The primary lesson of the book of Jonah is this: God is willing to hear to remove sin, even for people you don’t like. God doesn’t want to kill anyone: Christian, Jewish, Hindu, Muslim, Buddhist, whatever. God wants all these groups to be saved. When Yeshua (Jesus) said that the sign of His being the Messiah was the “sign of Jonah” (Matt. 12:39; 16:4; Luke 11:29), it was not only about the three days in the fish representing his three days in the grave. The entire book of Jonah is the “sign of Jonah” Yeshua references.
Yeshua (Jesus) said that the “wicked generation” was going to be only given one sign which Yeshua called “the sign of Yonah (Jonah)” (Matt. 12:38–41; 16:1–4; Luke 11:29–32). This chapter is the key to the “sign of Jonah” that Yeshua lived. The sign of Yonah was how Yonah’s reluctance to perform the duty God had for him was transformed into acceptance of God’s task for Him. Yeti was also reluctant to accept the task God set out for Him. When Yonah accepted his duty, Nineveh was saved. When Yeshua accepted His duty, all mankind was saved.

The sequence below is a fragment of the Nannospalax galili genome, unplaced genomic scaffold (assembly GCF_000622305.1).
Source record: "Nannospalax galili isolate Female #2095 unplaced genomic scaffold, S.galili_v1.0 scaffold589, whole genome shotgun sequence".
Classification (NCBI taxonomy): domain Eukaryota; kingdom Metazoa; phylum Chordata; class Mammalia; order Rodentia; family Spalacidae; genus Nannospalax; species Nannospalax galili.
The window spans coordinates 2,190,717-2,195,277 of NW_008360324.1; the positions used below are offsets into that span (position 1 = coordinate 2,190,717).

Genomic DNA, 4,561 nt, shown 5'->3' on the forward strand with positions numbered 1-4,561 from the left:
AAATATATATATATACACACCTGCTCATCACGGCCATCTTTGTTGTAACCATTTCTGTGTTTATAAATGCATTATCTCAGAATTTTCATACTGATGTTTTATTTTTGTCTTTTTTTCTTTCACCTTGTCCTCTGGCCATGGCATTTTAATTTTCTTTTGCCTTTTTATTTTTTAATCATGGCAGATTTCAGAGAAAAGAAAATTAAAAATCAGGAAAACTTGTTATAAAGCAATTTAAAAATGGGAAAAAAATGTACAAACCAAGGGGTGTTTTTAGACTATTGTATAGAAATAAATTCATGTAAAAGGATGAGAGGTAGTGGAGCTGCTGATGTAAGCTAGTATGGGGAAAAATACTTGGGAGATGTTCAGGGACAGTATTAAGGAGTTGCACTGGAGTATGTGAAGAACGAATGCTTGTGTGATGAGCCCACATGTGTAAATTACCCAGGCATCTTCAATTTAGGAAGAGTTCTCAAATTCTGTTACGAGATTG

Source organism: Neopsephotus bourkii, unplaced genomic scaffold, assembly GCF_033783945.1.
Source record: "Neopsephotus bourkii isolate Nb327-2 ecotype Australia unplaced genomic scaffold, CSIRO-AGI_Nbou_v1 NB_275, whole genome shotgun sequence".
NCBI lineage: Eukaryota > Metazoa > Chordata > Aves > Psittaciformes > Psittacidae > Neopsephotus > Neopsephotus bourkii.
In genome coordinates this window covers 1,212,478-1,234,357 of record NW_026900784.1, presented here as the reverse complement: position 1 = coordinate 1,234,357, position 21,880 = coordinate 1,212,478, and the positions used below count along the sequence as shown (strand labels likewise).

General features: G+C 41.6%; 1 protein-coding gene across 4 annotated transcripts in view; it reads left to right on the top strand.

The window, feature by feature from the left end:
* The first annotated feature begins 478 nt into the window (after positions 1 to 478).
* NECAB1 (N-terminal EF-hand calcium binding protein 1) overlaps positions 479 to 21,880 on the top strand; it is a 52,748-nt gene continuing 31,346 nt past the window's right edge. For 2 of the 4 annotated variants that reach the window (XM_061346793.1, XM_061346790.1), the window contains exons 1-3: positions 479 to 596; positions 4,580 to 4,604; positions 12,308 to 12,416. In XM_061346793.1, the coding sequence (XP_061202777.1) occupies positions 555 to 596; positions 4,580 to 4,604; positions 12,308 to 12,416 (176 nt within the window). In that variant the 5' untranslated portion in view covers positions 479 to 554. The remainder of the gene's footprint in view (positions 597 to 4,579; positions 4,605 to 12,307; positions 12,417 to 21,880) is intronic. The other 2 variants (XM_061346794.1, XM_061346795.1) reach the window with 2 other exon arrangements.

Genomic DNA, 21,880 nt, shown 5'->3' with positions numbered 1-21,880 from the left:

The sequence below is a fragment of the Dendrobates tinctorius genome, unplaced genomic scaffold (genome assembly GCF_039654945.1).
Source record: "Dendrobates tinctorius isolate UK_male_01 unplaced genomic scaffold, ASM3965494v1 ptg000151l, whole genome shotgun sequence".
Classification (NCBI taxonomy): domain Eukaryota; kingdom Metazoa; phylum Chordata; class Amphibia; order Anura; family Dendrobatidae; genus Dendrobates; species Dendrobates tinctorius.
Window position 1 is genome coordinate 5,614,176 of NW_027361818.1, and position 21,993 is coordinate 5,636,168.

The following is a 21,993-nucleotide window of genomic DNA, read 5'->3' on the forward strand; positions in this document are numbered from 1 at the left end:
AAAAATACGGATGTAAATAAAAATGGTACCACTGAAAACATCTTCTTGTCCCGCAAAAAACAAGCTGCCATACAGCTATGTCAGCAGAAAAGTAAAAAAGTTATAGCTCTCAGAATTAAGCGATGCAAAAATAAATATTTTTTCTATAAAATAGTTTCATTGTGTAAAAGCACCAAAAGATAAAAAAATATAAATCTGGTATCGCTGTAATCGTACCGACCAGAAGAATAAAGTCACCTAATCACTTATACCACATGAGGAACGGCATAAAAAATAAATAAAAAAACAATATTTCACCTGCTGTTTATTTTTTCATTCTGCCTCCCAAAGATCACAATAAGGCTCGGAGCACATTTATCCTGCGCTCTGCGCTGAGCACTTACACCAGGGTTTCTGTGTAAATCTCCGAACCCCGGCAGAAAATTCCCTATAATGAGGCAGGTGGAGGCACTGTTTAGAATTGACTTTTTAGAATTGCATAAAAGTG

The book of Jonah is the Haftarah reading during the Day of Atonement/Yom Kippur. The main theme of Jonah is how God deals with different kinds of sinners and brings them into His fold: repentance and sacrifice. We have been taught this idea that all sinners are equal and because all sinners are equal, all sinners require the same remedy, but it’s not that simple. As Yonah sets out to run away from God’s mission, we discover that the more we know, the more God requires. Although God saved both the mariners and the people of Nineveh from His wrath, He did not use the same method to do so.